The Fresh Loaf

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Variation on Poilane-Style Miche

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davidjm's picture
davidjm

Variation on Poilane-Style Miche

I was up for a challenge recently, so I decided to try the Poilane-Style Miche from Peter Reinhart's "Bread Baker's Apprentice."  It's a 10 cup wheat, 100% wild yeast loaf.  It is also the cover picture of the book.  What a loaf of bread!


I ended up doing a variation on the recipe.  After 6 days of working on it, the final loaf turned out much better than I could have hoped.



As you can see, it rose much more than I expected.  I had made a deep cut in a pound-sign pattern, and the crust still broke at the edges from rising.  I have taken to using the "hearth-baking" steam technique outlined in Reinhart's book.  So the crust was thick and had two discernable layers on the pallate:  The outside was crispy, while the inside part of the crust was chewey (also a feature of sour-dough, as I understand it).


The crumb was somewhat irregular, but didn't have the big holes.  I don't think I could have expected it though given the style of loaf.  It was chewy, cake-like, and moist. 



The taste was really tangy, because I purposefully increased the percentage of starter.  I was concerned about it rising enough.  Although, next time, I think instead of doubling it, I'll only do 1.5 x's as much starter because it was a bit too tangy.  Here is my short version of the variation I followed:


Seed culture:



  1. One cup of rye to make seed culture

  2. next day (or when ready) add another cup of rye (1/2 cup water)

  3. Remove one cup of 2 cup mix and add another cup of rye

  4. Repeat step 3 on the fourth day


Barm:



  1. Take 2 cups of rye starter and add: 2.5 cups white and 2 cups water.

  2. Refrigerate overnight.  Ready next day.


Firm Starter:



  1. One-half of Barm (which amounts to 2 cups or more) + 2 cups wheat + 1/2 cup water

  2. Set it out and let rise.  Then refrigerate overnight.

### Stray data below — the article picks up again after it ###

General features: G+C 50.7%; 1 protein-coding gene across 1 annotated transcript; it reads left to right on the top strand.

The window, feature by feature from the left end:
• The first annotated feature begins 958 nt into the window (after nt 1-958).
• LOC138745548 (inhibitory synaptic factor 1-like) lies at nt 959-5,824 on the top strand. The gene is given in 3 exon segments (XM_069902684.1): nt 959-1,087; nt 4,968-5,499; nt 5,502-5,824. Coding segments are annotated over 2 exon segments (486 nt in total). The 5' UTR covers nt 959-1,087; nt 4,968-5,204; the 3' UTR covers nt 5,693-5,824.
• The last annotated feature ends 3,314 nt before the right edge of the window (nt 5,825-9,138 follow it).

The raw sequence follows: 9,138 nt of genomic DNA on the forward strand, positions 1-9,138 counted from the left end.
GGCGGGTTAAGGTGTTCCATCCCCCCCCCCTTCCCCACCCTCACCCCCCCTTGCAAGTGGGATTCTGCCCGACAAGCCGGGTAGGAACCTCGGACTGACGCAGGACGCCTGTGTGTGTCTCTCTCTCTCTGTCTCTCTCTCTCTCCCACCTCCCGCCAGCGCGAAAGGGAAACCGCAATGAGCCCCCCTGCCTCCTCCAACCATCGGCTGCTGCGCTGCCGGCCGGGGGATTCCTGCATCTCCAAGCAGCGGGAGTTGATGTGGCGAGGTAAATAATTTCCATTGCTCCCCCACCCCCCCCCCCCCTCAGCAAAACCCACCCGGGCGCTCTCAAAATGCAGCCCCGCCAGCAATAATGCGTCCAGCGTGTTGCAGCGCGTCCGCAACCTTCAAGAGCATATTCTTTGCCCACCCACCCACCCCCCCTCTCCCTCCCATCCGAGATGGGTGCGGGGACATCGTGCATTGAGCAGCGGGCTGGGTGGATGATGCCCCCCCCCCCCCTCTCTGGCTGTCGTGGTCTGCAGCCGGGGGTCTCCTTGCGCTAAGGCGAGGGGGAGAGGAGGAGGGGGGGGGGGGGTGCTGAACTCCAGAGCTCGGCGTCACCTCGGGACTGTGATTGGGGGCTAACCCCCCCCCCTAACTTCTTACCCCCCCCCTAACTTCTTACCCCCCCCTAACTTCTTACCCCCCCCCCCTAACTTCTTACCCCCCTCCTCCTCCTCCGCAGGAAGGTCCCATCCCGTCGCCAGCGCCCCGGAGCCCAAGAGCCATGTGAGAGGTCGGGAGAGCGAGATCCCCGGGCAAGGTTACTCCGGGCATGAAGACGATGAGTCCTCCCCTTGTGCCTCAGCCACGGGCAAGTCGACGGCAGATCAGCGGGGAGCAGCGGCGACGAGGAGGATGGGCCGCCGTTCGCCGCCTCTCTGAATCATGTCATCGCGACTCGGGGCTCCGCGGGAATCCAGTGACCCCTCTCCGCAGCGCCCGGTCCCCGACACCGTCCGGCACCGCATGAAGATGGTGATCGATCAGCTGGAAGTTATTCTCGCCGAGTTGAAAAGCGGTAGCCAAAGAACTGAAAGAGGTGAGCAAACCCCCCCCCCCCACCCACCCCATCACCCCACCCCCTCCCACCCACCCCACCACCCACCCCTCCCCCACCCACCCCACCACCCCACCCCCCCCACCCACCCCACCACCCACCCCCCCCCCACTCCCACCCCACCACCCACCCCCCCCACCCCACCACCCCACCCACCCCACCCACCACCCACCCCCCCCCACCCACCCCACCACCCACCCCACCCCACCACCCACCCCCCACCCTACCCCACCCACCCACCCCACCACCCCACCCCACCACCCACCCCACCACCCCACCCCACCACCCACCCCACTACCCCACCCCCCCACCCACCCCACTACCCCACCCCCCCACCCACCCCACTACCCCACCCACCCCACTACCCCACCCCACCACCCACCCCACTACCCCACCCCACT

Dough:



  1. Add all of starter + 6 or more cups of wheat + 3 and 1/4 tsp salt + 2 and 3/4 cups - 3 cups of water.  (My final loaf was an 8 cup total mix.  I followed the recipe, but it wasn't enough water for 10 cups.  So I've adjusted this variation to have more water and thus more flour.)

  2. I proofed it in a large mixing bowl with a towel lining.  It worked great.

  3. Two rises at 70 degrees F (it's about winter here) until it doubles.

  4. Punch back very gently.  I just lifted the dough out of the bowl and flipped it upside down to punch back.  Reinhart seems to think with these style loaves, it is best not to completely de-gas it.  It worked for me.


So there you go.  A great tasting loaf with nothing but flour, salt, and water.  Praise God!  Enjoy with a cup of Irish Breakfast tea and a steaming bowl of oatmeal.

Comments

Eli's picture
Eli

What brand of flour did you use? it has a remarkable color!


Eli


 


www.elisfoods.wordpress.com

davidjm's picture
davidjm

It is all about economics in our house, so the wheat and all-purpose (unbleached) flour was Kroger brand.  They run about $2 for 5lb bag.  The rye flour was Hodgson Mill.  With the Kroger flour, I noticed that it takes a bit more water (3tbs more of water per cup of water that the recipe calls for.  For example, if the recipe cals for 2 cups of water, use the two cups then add 6tbs on top of that).


Thanks for the encouragement!